MONROVIA, Liberia - Every Tuesday at 2:30, David Brown puts on his fraying sandals and shuffles down to Tubman Boulevard to stand in line.
He waits there with other seniors, patiently looking straight ahead. Many wear their Sunday best - Henry has on his dapper fedora; Elizabeth, her shimmering earrings. All of them ignore the stares from pedestrians.
At 76, David comes here, to the Missionaries of Charity, for his weekly groceries. He and other elderly people have been picking up food here since 1998. But before the war, he never imagined he'd turn to handouts.
David's life follows the arc of Liberia's history - from prosperity to ruin. This once-urbane gentleman worked in the glitz of downtown Manhattan and drove distinguished Americans around Monrovia. But in the 1980s, he slid into poverty along with his country. Things hit bottom in the 1990s as rebels advanced through the country. They captured David and forced him into service.
He now relies on the six sisters from Mother Teresa's order for help. Five days a week, the sisters fan out around Monrovia, walking the dusty backstreets, looking for elderly Liberians who have no one to support them. The sisters visit their homes to verify that they are truly in need. If they are, they get a food voucher and are told to show up on Tuesday.
Today, as the sun bears down, David and 250 other seniors wait outside the Missionaries of Charity, as orderly and calm as honor-roll students. They wait for their rations of salt, sugar, bulgur, yellow peas, vegetable oil and corn-soy blend - a powder that Liberians mix with sugar and milk or water and eat as porridge.
This food is feeding part of Monrovia's "greatest generation," those who didn't flee to the United States or neighboring countries during the war, but hid for months as Liberia melted under 14 years of fighting. These Liberians are lucky to reach old age in a country where the life expectancy is less than 41 years.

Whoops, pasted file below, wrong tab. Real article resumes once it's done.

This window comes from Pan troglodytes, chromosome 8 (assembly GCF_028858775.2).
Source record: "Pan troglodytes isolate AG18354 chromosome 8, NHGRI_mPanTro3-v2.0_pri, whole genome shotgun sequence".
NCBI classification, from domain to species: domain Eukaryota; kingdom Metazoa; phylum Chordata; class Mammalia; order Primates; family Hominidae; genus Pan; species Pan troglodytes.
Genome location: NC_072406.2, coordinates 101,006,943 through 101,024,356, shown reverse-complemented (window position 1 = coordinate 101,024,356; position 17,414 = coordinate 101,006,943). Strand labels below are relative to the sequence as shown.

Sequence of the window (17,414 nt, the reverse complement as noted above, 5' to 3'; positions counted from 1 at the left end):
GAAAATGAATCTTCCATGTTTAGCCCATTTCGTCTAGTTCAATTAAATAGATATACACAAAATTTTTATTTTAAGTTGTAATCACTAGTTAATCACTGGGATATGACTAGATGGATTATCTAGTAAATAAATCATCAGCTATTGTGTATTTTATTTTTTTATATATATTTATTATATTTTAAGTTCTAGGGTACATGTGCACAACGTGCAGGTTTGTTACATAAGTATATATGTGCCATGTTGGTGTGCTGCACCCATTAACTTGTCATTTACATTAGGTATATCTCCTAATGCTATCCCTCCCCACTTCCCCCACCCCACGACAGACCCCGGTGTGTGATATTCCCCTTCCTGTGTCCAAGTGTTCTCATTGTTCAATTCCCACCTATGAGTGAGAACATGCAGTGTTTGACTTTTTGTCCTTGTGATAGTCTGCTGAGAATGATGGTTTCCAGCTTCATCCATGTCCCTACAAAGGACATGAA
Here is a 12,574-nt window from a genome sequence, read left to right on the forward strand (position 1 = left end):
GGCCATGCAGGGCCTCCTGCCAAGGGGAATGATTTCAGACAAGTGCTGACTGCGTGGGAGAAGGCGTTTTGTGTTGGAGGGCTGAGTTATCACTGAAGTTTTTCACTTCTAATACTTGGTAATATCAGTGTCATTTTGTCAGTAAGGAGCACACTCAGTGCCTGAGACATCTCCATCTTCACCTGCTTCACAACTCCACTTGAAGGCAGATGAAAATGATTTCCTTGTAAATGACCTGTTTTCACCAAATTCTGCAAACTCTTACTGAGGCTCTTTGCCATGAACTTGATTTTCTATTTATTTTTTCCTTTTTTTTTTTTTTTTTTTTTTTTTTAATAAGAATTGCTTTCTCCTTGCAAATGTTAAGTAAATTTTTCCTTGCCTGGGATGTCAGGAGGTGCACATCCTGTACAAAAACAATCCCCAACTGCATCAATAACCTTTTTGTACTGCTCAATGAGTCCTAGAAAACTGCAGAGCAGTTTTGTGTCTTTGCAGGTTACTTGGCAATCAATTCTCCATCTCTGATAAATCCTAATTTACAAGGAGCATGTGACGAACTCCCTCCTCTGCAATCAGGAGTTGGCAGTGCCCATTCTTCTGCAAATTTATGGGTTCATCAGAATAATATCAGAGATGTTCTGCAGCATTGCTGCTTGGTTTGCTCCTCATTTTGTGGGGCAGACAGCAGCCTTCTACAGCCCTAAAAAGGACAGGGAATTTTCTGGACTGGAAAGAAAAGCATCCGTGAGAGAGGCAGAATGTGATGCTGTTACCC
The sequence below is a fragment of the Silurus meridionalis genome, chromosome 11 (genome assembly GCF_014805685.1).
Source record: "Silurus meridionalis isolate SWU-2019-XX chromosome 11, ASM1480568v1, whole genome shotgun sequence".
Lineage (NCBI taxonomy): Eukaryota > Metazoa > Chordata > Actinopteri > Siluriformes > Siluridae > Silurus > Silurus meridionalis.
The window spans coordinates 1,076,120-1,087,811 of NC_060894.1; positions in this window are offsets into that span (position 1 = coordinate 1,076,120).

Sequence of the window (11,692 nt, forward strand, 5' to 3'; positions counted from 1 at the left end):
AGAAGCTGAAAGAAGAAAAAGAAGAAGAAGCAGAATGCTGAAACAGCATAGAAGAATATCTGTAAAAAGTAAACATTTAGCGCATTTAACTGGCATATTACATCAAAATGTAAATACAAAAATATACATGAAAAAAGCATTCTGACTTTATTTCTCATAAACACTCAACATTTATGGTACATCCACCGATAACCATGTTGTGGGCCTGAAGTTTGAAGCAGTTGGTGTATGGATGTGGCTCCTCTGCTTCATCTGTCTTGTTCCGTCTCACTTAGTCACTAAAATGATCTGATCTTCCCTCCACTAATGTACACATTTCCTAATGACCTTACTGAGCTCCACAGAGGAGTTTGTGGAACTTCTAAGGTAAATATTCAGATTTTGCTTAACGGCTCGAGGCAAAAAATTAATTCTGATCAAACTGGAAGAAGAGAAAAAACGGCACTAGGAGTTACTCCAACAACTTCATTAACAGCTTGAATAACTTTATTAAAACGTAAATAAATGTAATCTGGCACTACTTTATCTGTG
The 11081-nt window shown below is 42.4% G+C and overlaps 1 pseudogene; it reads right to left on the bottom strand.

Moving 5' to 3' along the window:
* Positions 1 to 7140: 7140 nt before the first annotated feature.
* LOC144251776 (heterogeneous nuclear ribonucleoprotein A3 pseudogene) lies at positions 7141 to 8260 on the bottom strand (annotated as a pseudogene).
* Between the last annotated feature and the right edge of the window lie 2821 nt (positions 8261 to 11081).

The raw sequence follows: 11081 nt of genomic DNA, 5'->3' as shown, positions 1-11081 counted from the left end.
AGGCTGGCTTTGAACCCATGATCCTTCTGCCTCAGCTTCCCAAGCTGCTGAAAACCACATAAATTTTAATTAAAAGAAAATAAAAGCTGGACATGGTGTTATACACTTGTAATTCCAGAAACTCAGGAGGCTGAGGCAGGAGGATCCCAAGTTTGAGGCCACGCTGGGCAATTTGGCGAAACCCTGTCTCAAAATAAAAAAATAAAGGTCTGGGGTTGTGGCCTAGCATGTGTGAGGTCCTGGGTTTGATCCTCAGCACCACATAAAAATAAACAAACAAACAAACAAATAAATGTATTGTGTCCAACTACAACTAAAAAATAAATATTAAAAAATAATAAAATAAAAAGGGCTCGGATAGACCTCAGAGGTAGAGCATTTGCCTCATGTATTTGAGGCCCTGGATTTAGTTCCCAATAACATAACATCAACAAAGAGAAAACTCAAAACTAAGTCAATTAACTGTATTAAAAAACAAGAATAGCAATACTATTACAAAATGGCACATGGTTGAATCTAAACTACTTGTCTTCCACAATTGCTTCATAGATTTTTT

Senior citizens in West Africa are traditionally cared for by family members. But in Liberia, families have been scattered by war. And consideration of the plight of the elderly has been trumped by the problems of a more volatile younger generation. In Liberia, the ex-combatant still rules when it comes to international attention.
Thousands of ex-combatants are now looking for work. But with unemployment hovering around 85 percent, jobs are scarce. Some make a living treading the streets with wheelbarrows full of imported toothpaste. Others sell fake Nikes in the market.
Millions have been spent on disarming, demobilizing and reintegrating these young men. But as this happens, feeding the country's elderly seems to have fallen through the cracks. Catholic Relief Services is helping to alleviate their hunger. And many of CRS Liberia's national staff - most of whom stayed through the war - know firsthand what it's like to go hungry.
One of them is Roland Dennis, a CRS employee who knows hunger all too well. In 1990, when rebels were shelling Monrovia's port, Roland survived for three weeks on Lipton tea. At one point, he says, he walked 25 miles for a cup of rice. Even though more than 15 years have gone by, he still remembers what raw hunger feels like.
"You feel hollow inside. You feel numb," he says. "You are not gratified no matter how much you eat. When you get very hungry, your head starts to spin. [During the war] people would fall down and just not get up."